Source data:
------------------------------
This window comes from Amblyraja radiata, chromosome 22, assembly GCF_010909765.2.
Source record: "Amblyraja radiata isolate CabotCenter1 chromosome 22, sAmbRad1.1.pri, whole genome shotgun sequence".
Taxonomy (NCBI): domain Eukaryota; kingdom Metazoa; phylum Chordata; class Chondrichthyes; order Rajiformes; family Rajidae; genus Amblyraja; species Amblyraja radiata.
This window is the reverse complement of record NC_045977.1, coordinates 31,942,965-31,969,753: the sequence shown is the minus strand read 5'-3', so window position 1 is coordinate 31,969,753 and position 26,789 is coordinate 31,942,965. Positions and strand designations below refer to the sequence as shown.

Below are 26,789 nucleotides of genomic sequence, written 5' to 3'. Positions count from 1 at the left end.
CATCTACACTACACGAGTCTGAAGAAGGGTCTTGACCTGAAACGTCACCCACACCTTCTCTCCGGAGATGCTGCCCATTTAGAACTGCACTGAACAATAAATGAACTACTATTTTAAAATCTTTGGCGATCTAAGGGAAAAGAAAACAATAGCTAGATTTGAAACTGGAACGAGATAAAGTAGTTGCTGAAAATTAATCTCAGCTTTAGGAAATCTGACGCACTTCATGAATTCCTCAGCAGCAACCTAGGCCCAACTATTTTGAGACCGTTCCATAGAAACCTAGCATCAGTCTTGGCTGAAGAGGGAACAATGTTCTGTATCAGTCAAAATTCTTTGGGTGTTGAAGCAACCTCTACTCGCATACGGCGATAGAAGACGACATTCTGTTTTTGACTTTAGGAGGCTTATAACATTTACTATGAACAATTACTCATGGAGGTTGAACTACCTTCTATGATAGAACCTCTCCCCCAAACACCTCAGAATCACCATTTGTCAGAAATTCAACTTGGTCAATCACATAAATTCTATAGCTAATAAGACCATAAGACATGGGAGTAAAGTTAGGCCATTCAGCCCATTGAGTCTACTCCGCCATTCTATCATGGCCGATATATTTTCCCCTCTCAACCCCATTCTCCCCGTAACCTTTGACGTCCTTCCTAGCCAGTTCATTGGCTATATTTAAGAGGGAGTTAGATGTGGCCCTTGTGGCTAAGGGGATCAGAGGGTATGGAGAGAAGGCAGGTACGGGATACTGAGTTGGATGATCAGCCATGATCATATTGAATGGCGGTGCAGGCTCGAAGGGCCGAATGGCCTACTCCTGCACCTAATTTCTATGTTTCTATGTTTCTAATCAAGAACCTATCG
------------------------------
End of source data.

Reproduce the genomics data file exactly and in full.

This window comes from Amblyraja radiata, chromosome 22, assembly GCF_010909765.2.
Source record: "Amblyraja radiata isolate CabotCenter1 chromosome 22, sAmbRad1.1.pri, whole genome shotgun sequence".
Taxonomy (NCBI): domain Eukaryota; kingdom Metazoa; phylum Chordata; class Chondrichthyes; order Rajiformes; family Rajidae; genus Amblyraja; species Amblyraja radiata.
This window is the reverse complement of record NC_045977.1, coordinates 31,942,965-31,969,753: the sequence shown is the minus strand read 5'-3', so window position 1 is coordinate 31,969,753 and position 26,789 is coordinate 31,942,965. Positions and strand designations below refer to the sequence as shown.

Below are 26,789 nucleotides of genomic sequence, written 5' to 3'. Positions count from 1 at the left end.
CATCTACACTACACGAGTCTGAAGAAGGGTCTTGACCTGAAACGTCACCCACACCTTCTCTCCGGAGATGCTGCCCATTTAGAACTGCACTGAACAATAAATGAACTACTATTTTAAAATCTTTGGCGATCTAAGGGAAAAGAAAACAATAGCTAGATTTGAAACTGGAACGAGATAAAGTAGTTGCTGAAAATTAATCTCAGCTTTAGGAAATCTGACGCACTTCATGAATTCCTCAGCAGCAACCTAGGCCCAACTATTTTGAGACCGTTCCATAGAAACCTAGCATCAGTCTTGGCTGAAGAGGGAACAATGTTCTGTATCAGTCAAAATTCTTTGGGTGTTGAAGCAACCTCTACTCGCATACGGCGATAGAAGACGACATTCTGTTTTTGACTTTAGGAGGCTTATAACATTTACTATGAACAATTACTCATGGAGGTTGAACTACCTTCTATGATAGAACCTCTCCCCCAAACACCTCAGAATCACCATTTGTCAGAAATTCAACTTGGTCAATCACATAAATTCTATAGCTAATAAGACCATAAGACATGGGAGTAAAGTTAGGCCATTCAGCCCATTGAGTCTACTCCGCCATTCTATCATGGCCGATATATTTTCCCCTCTCAACCCCATTCTCCCCGTAACCTTTGACGTCCTTCCTAGCCAGTTCATTGGCTATATTTAAGAGGGAGTTAGATGTGGCCCTTGTGGCTAAGGGGATCAGAGGGTATGGAGAGAAGGCAGGTACGGGATACTGAGTTGGATGATCAGCCATGATCATATTGAATGGCGGTGCAGGCTCGAAGGGCCGAATGGCCTACTCCTGCACCTAATTTCTATGTTTCTATGTTTCTAATCAAGAACCTATCG